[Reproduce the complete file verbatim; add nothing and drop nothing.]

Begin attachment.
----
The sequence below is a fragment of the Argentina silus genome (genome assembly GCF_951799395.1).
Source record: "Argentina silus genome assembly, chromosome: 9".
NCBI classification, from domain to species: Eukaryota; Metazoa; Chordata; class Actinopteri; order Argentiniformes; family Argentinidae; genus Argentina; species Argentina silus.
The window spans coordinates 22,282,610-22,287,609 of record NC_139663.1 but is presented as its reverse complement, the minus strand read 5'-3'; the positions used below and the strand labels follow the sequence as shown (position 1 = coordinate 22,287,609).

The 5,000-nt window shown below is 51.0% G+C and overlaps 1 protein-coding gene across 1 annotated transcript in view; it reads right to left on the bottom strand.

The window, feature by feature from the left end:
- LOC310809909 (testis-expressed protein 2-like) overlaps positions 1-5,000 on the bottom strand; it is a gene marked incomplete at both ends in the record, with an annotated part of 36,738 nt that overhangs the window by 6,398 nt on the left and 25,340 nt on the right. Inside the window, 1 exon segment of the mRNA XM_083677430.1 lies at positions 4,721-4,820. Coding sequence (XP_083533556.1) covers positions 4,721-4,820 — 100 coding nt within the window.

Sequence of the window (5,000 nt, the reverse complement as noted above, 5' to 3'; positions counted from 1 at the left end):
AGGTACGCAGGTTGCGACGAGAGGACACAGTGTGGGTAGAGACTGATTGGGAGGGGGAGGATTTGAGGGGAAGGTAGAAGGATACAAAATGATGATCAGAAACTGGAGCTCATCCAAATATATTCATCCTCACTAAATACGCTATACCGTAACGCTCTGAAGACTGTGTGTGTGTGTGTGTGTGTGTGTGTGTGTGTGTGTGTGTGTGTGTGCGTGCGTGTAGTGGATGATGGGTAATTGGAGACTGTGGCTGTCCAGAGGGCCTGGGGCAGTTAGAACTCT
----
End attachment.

The sequence below is a fragment of the Argentina silus genome (genome assembly GCF_951799395.1).
Source record: "Argentina silus genome assembly, chromosome: 9".
NCBI classification, from domain to species: Eukaryota; Metazoa; Chordata; class Actinopteri; order Argentiniformes; family Argentinidae; genus Argentina; species Argentina silus.
The window spans coordinates 22,282,610-22,287,609 of record NC_139663.1 but is presented as its reverse complement, the minus strand read 5'-3'; the positions used below and the strand labels follow the sequence as shown (position 1 = coordinate 22,287,609).

The 5,000-nt window shown below is 51.0% G+C and overlaps 1 protein-coding gene across 1 annotated transcript in view; it reads right to left on the bottom strand.

The window, feature by feature from the left end:
- LOC310809909 (testis-expressed protein 2-like) overlaps positions 1-5,000 on the bottom strand; it is a gene marked incomplete at both ends in the record, with an annotated part of 36,738 nt that overhangs the window by 6,398 nt on the left and 25,340 nt on the right. Inside the window, 1 exon segment of the mRNA XM_083677430.1 lies at positions 4,721-4,820. Coding sequence (XP_083533556.1) covers positions 4,721-4,820 — 100 coding nt within the window.

Sequence of the window (5,000 nt, the reverse complement as noted above, 5' to 3'; positions counted from 1 at the left end):
AGGTACGCAGGTTGCGACGAGAGGACACAGTGTGGGTAGAGACTGATTGGGAGGGGGAGGATTTGAGGGGAAGGTAGAAGGATACAAAATGATGATCAGAAACTGGAGCTCATCCAAATATATTCATCCTCACTAAATACGCTATACCGTAACGCTCTGAAGACTGTGTGTGTGTGTGTGTGTGTGTGTGTGTGTGTGTGTGTGTGTGTGTGCGTGCGTGTAGTGGATGATGGGTAATTGGAGACTGTGGCTGTCCAGAGGGCCTGGGGCAGTTAGAACTCT